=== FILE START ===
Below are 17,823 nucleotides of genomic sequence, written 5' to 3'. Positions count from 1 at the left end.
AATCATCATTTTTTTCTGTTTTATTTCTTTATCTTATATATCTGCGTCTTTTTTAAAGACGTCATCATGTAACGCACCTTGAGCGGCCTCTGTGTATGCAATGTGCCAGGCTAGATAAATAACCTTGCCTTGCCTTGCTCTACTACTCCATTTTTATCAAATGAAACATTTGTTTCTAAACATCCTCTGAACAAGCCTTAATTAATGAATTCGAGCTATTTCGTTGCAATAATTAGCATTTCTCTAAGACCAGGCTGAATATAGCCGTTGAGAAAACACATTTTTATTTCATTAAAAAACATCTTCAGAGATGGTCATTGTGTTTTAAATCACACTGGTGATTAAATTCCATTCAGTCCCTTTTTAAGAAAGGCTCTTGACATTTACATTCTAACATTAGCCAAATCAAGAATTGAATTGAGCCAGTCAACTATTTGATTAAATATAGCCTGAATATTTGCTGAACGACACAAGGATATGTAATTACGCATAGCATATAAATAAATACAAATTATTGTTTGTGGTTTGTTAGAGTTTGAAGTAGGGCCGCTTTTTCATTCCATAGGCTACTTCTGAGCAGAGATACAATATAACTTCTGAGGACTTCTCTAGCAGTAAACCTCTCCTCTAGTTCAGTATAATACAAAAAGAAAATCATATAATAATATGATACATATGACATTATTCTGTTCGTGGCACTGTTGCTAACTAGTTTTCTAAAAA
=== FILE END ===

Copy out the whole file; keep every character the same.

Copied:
Below are 17,823 nucleotides of genomic sequence, written 5' to 3'. Positions count from 1 at the left end.
AATCATCATTTTTTTCTGTTTTATTTCTTTATCTTATATATCTGCGTCTTTTTTAAAGACGTCATCATGTAACGCACCTTGAGCGGCCTCTGTGTATGCAATGTGCCAGGCTAGATAAATAACCTTGCCTTGCCTTGCTCTACTACTCCATTTTTATCAAATGAAACATTTGTTTCTAAACATCCTCTGAACAAGCCTTAATTAATGAATTCGAGCTATTTCGTTGCAATAATTAGCATTTCTCTAAGACCAGGCTGAATATAGCCGTTGAGAAAACACATTTTTATTTCATTAAAAAACATCTTCAGAGATGGTCATTGTGTTTTAAATCACACTGGTGATTAAATTCCATTCAGTCCCTTTTTAAGAAAGGCTCTTGACATTTACATTCTAACATTAGCCAAATCAAGAATTGAATTGAGCCAGTCAACTATTTGATTAAATATAGCCTGAATATTTGCTGAACGACACAAGGATATGTAATTACGCATAGCATATAAATAAATACAAATTATTGTTTGTGGTTTGTTAGAGTTTGAAGTAGGGCCGCTTTTTCATTCCATAGGCTACTTCTGAGCAGAGATACAATATAACTTCTGAGGACTTCTCTAGCAGTAAACCTCTCCTCTAGTTCAGTATAATACAAAAAGAAAATCATATAATAATATGATACATATGACATTATTCTGTTCGTGGCACTGTTGCTAACTAGTTTTCTAAAAA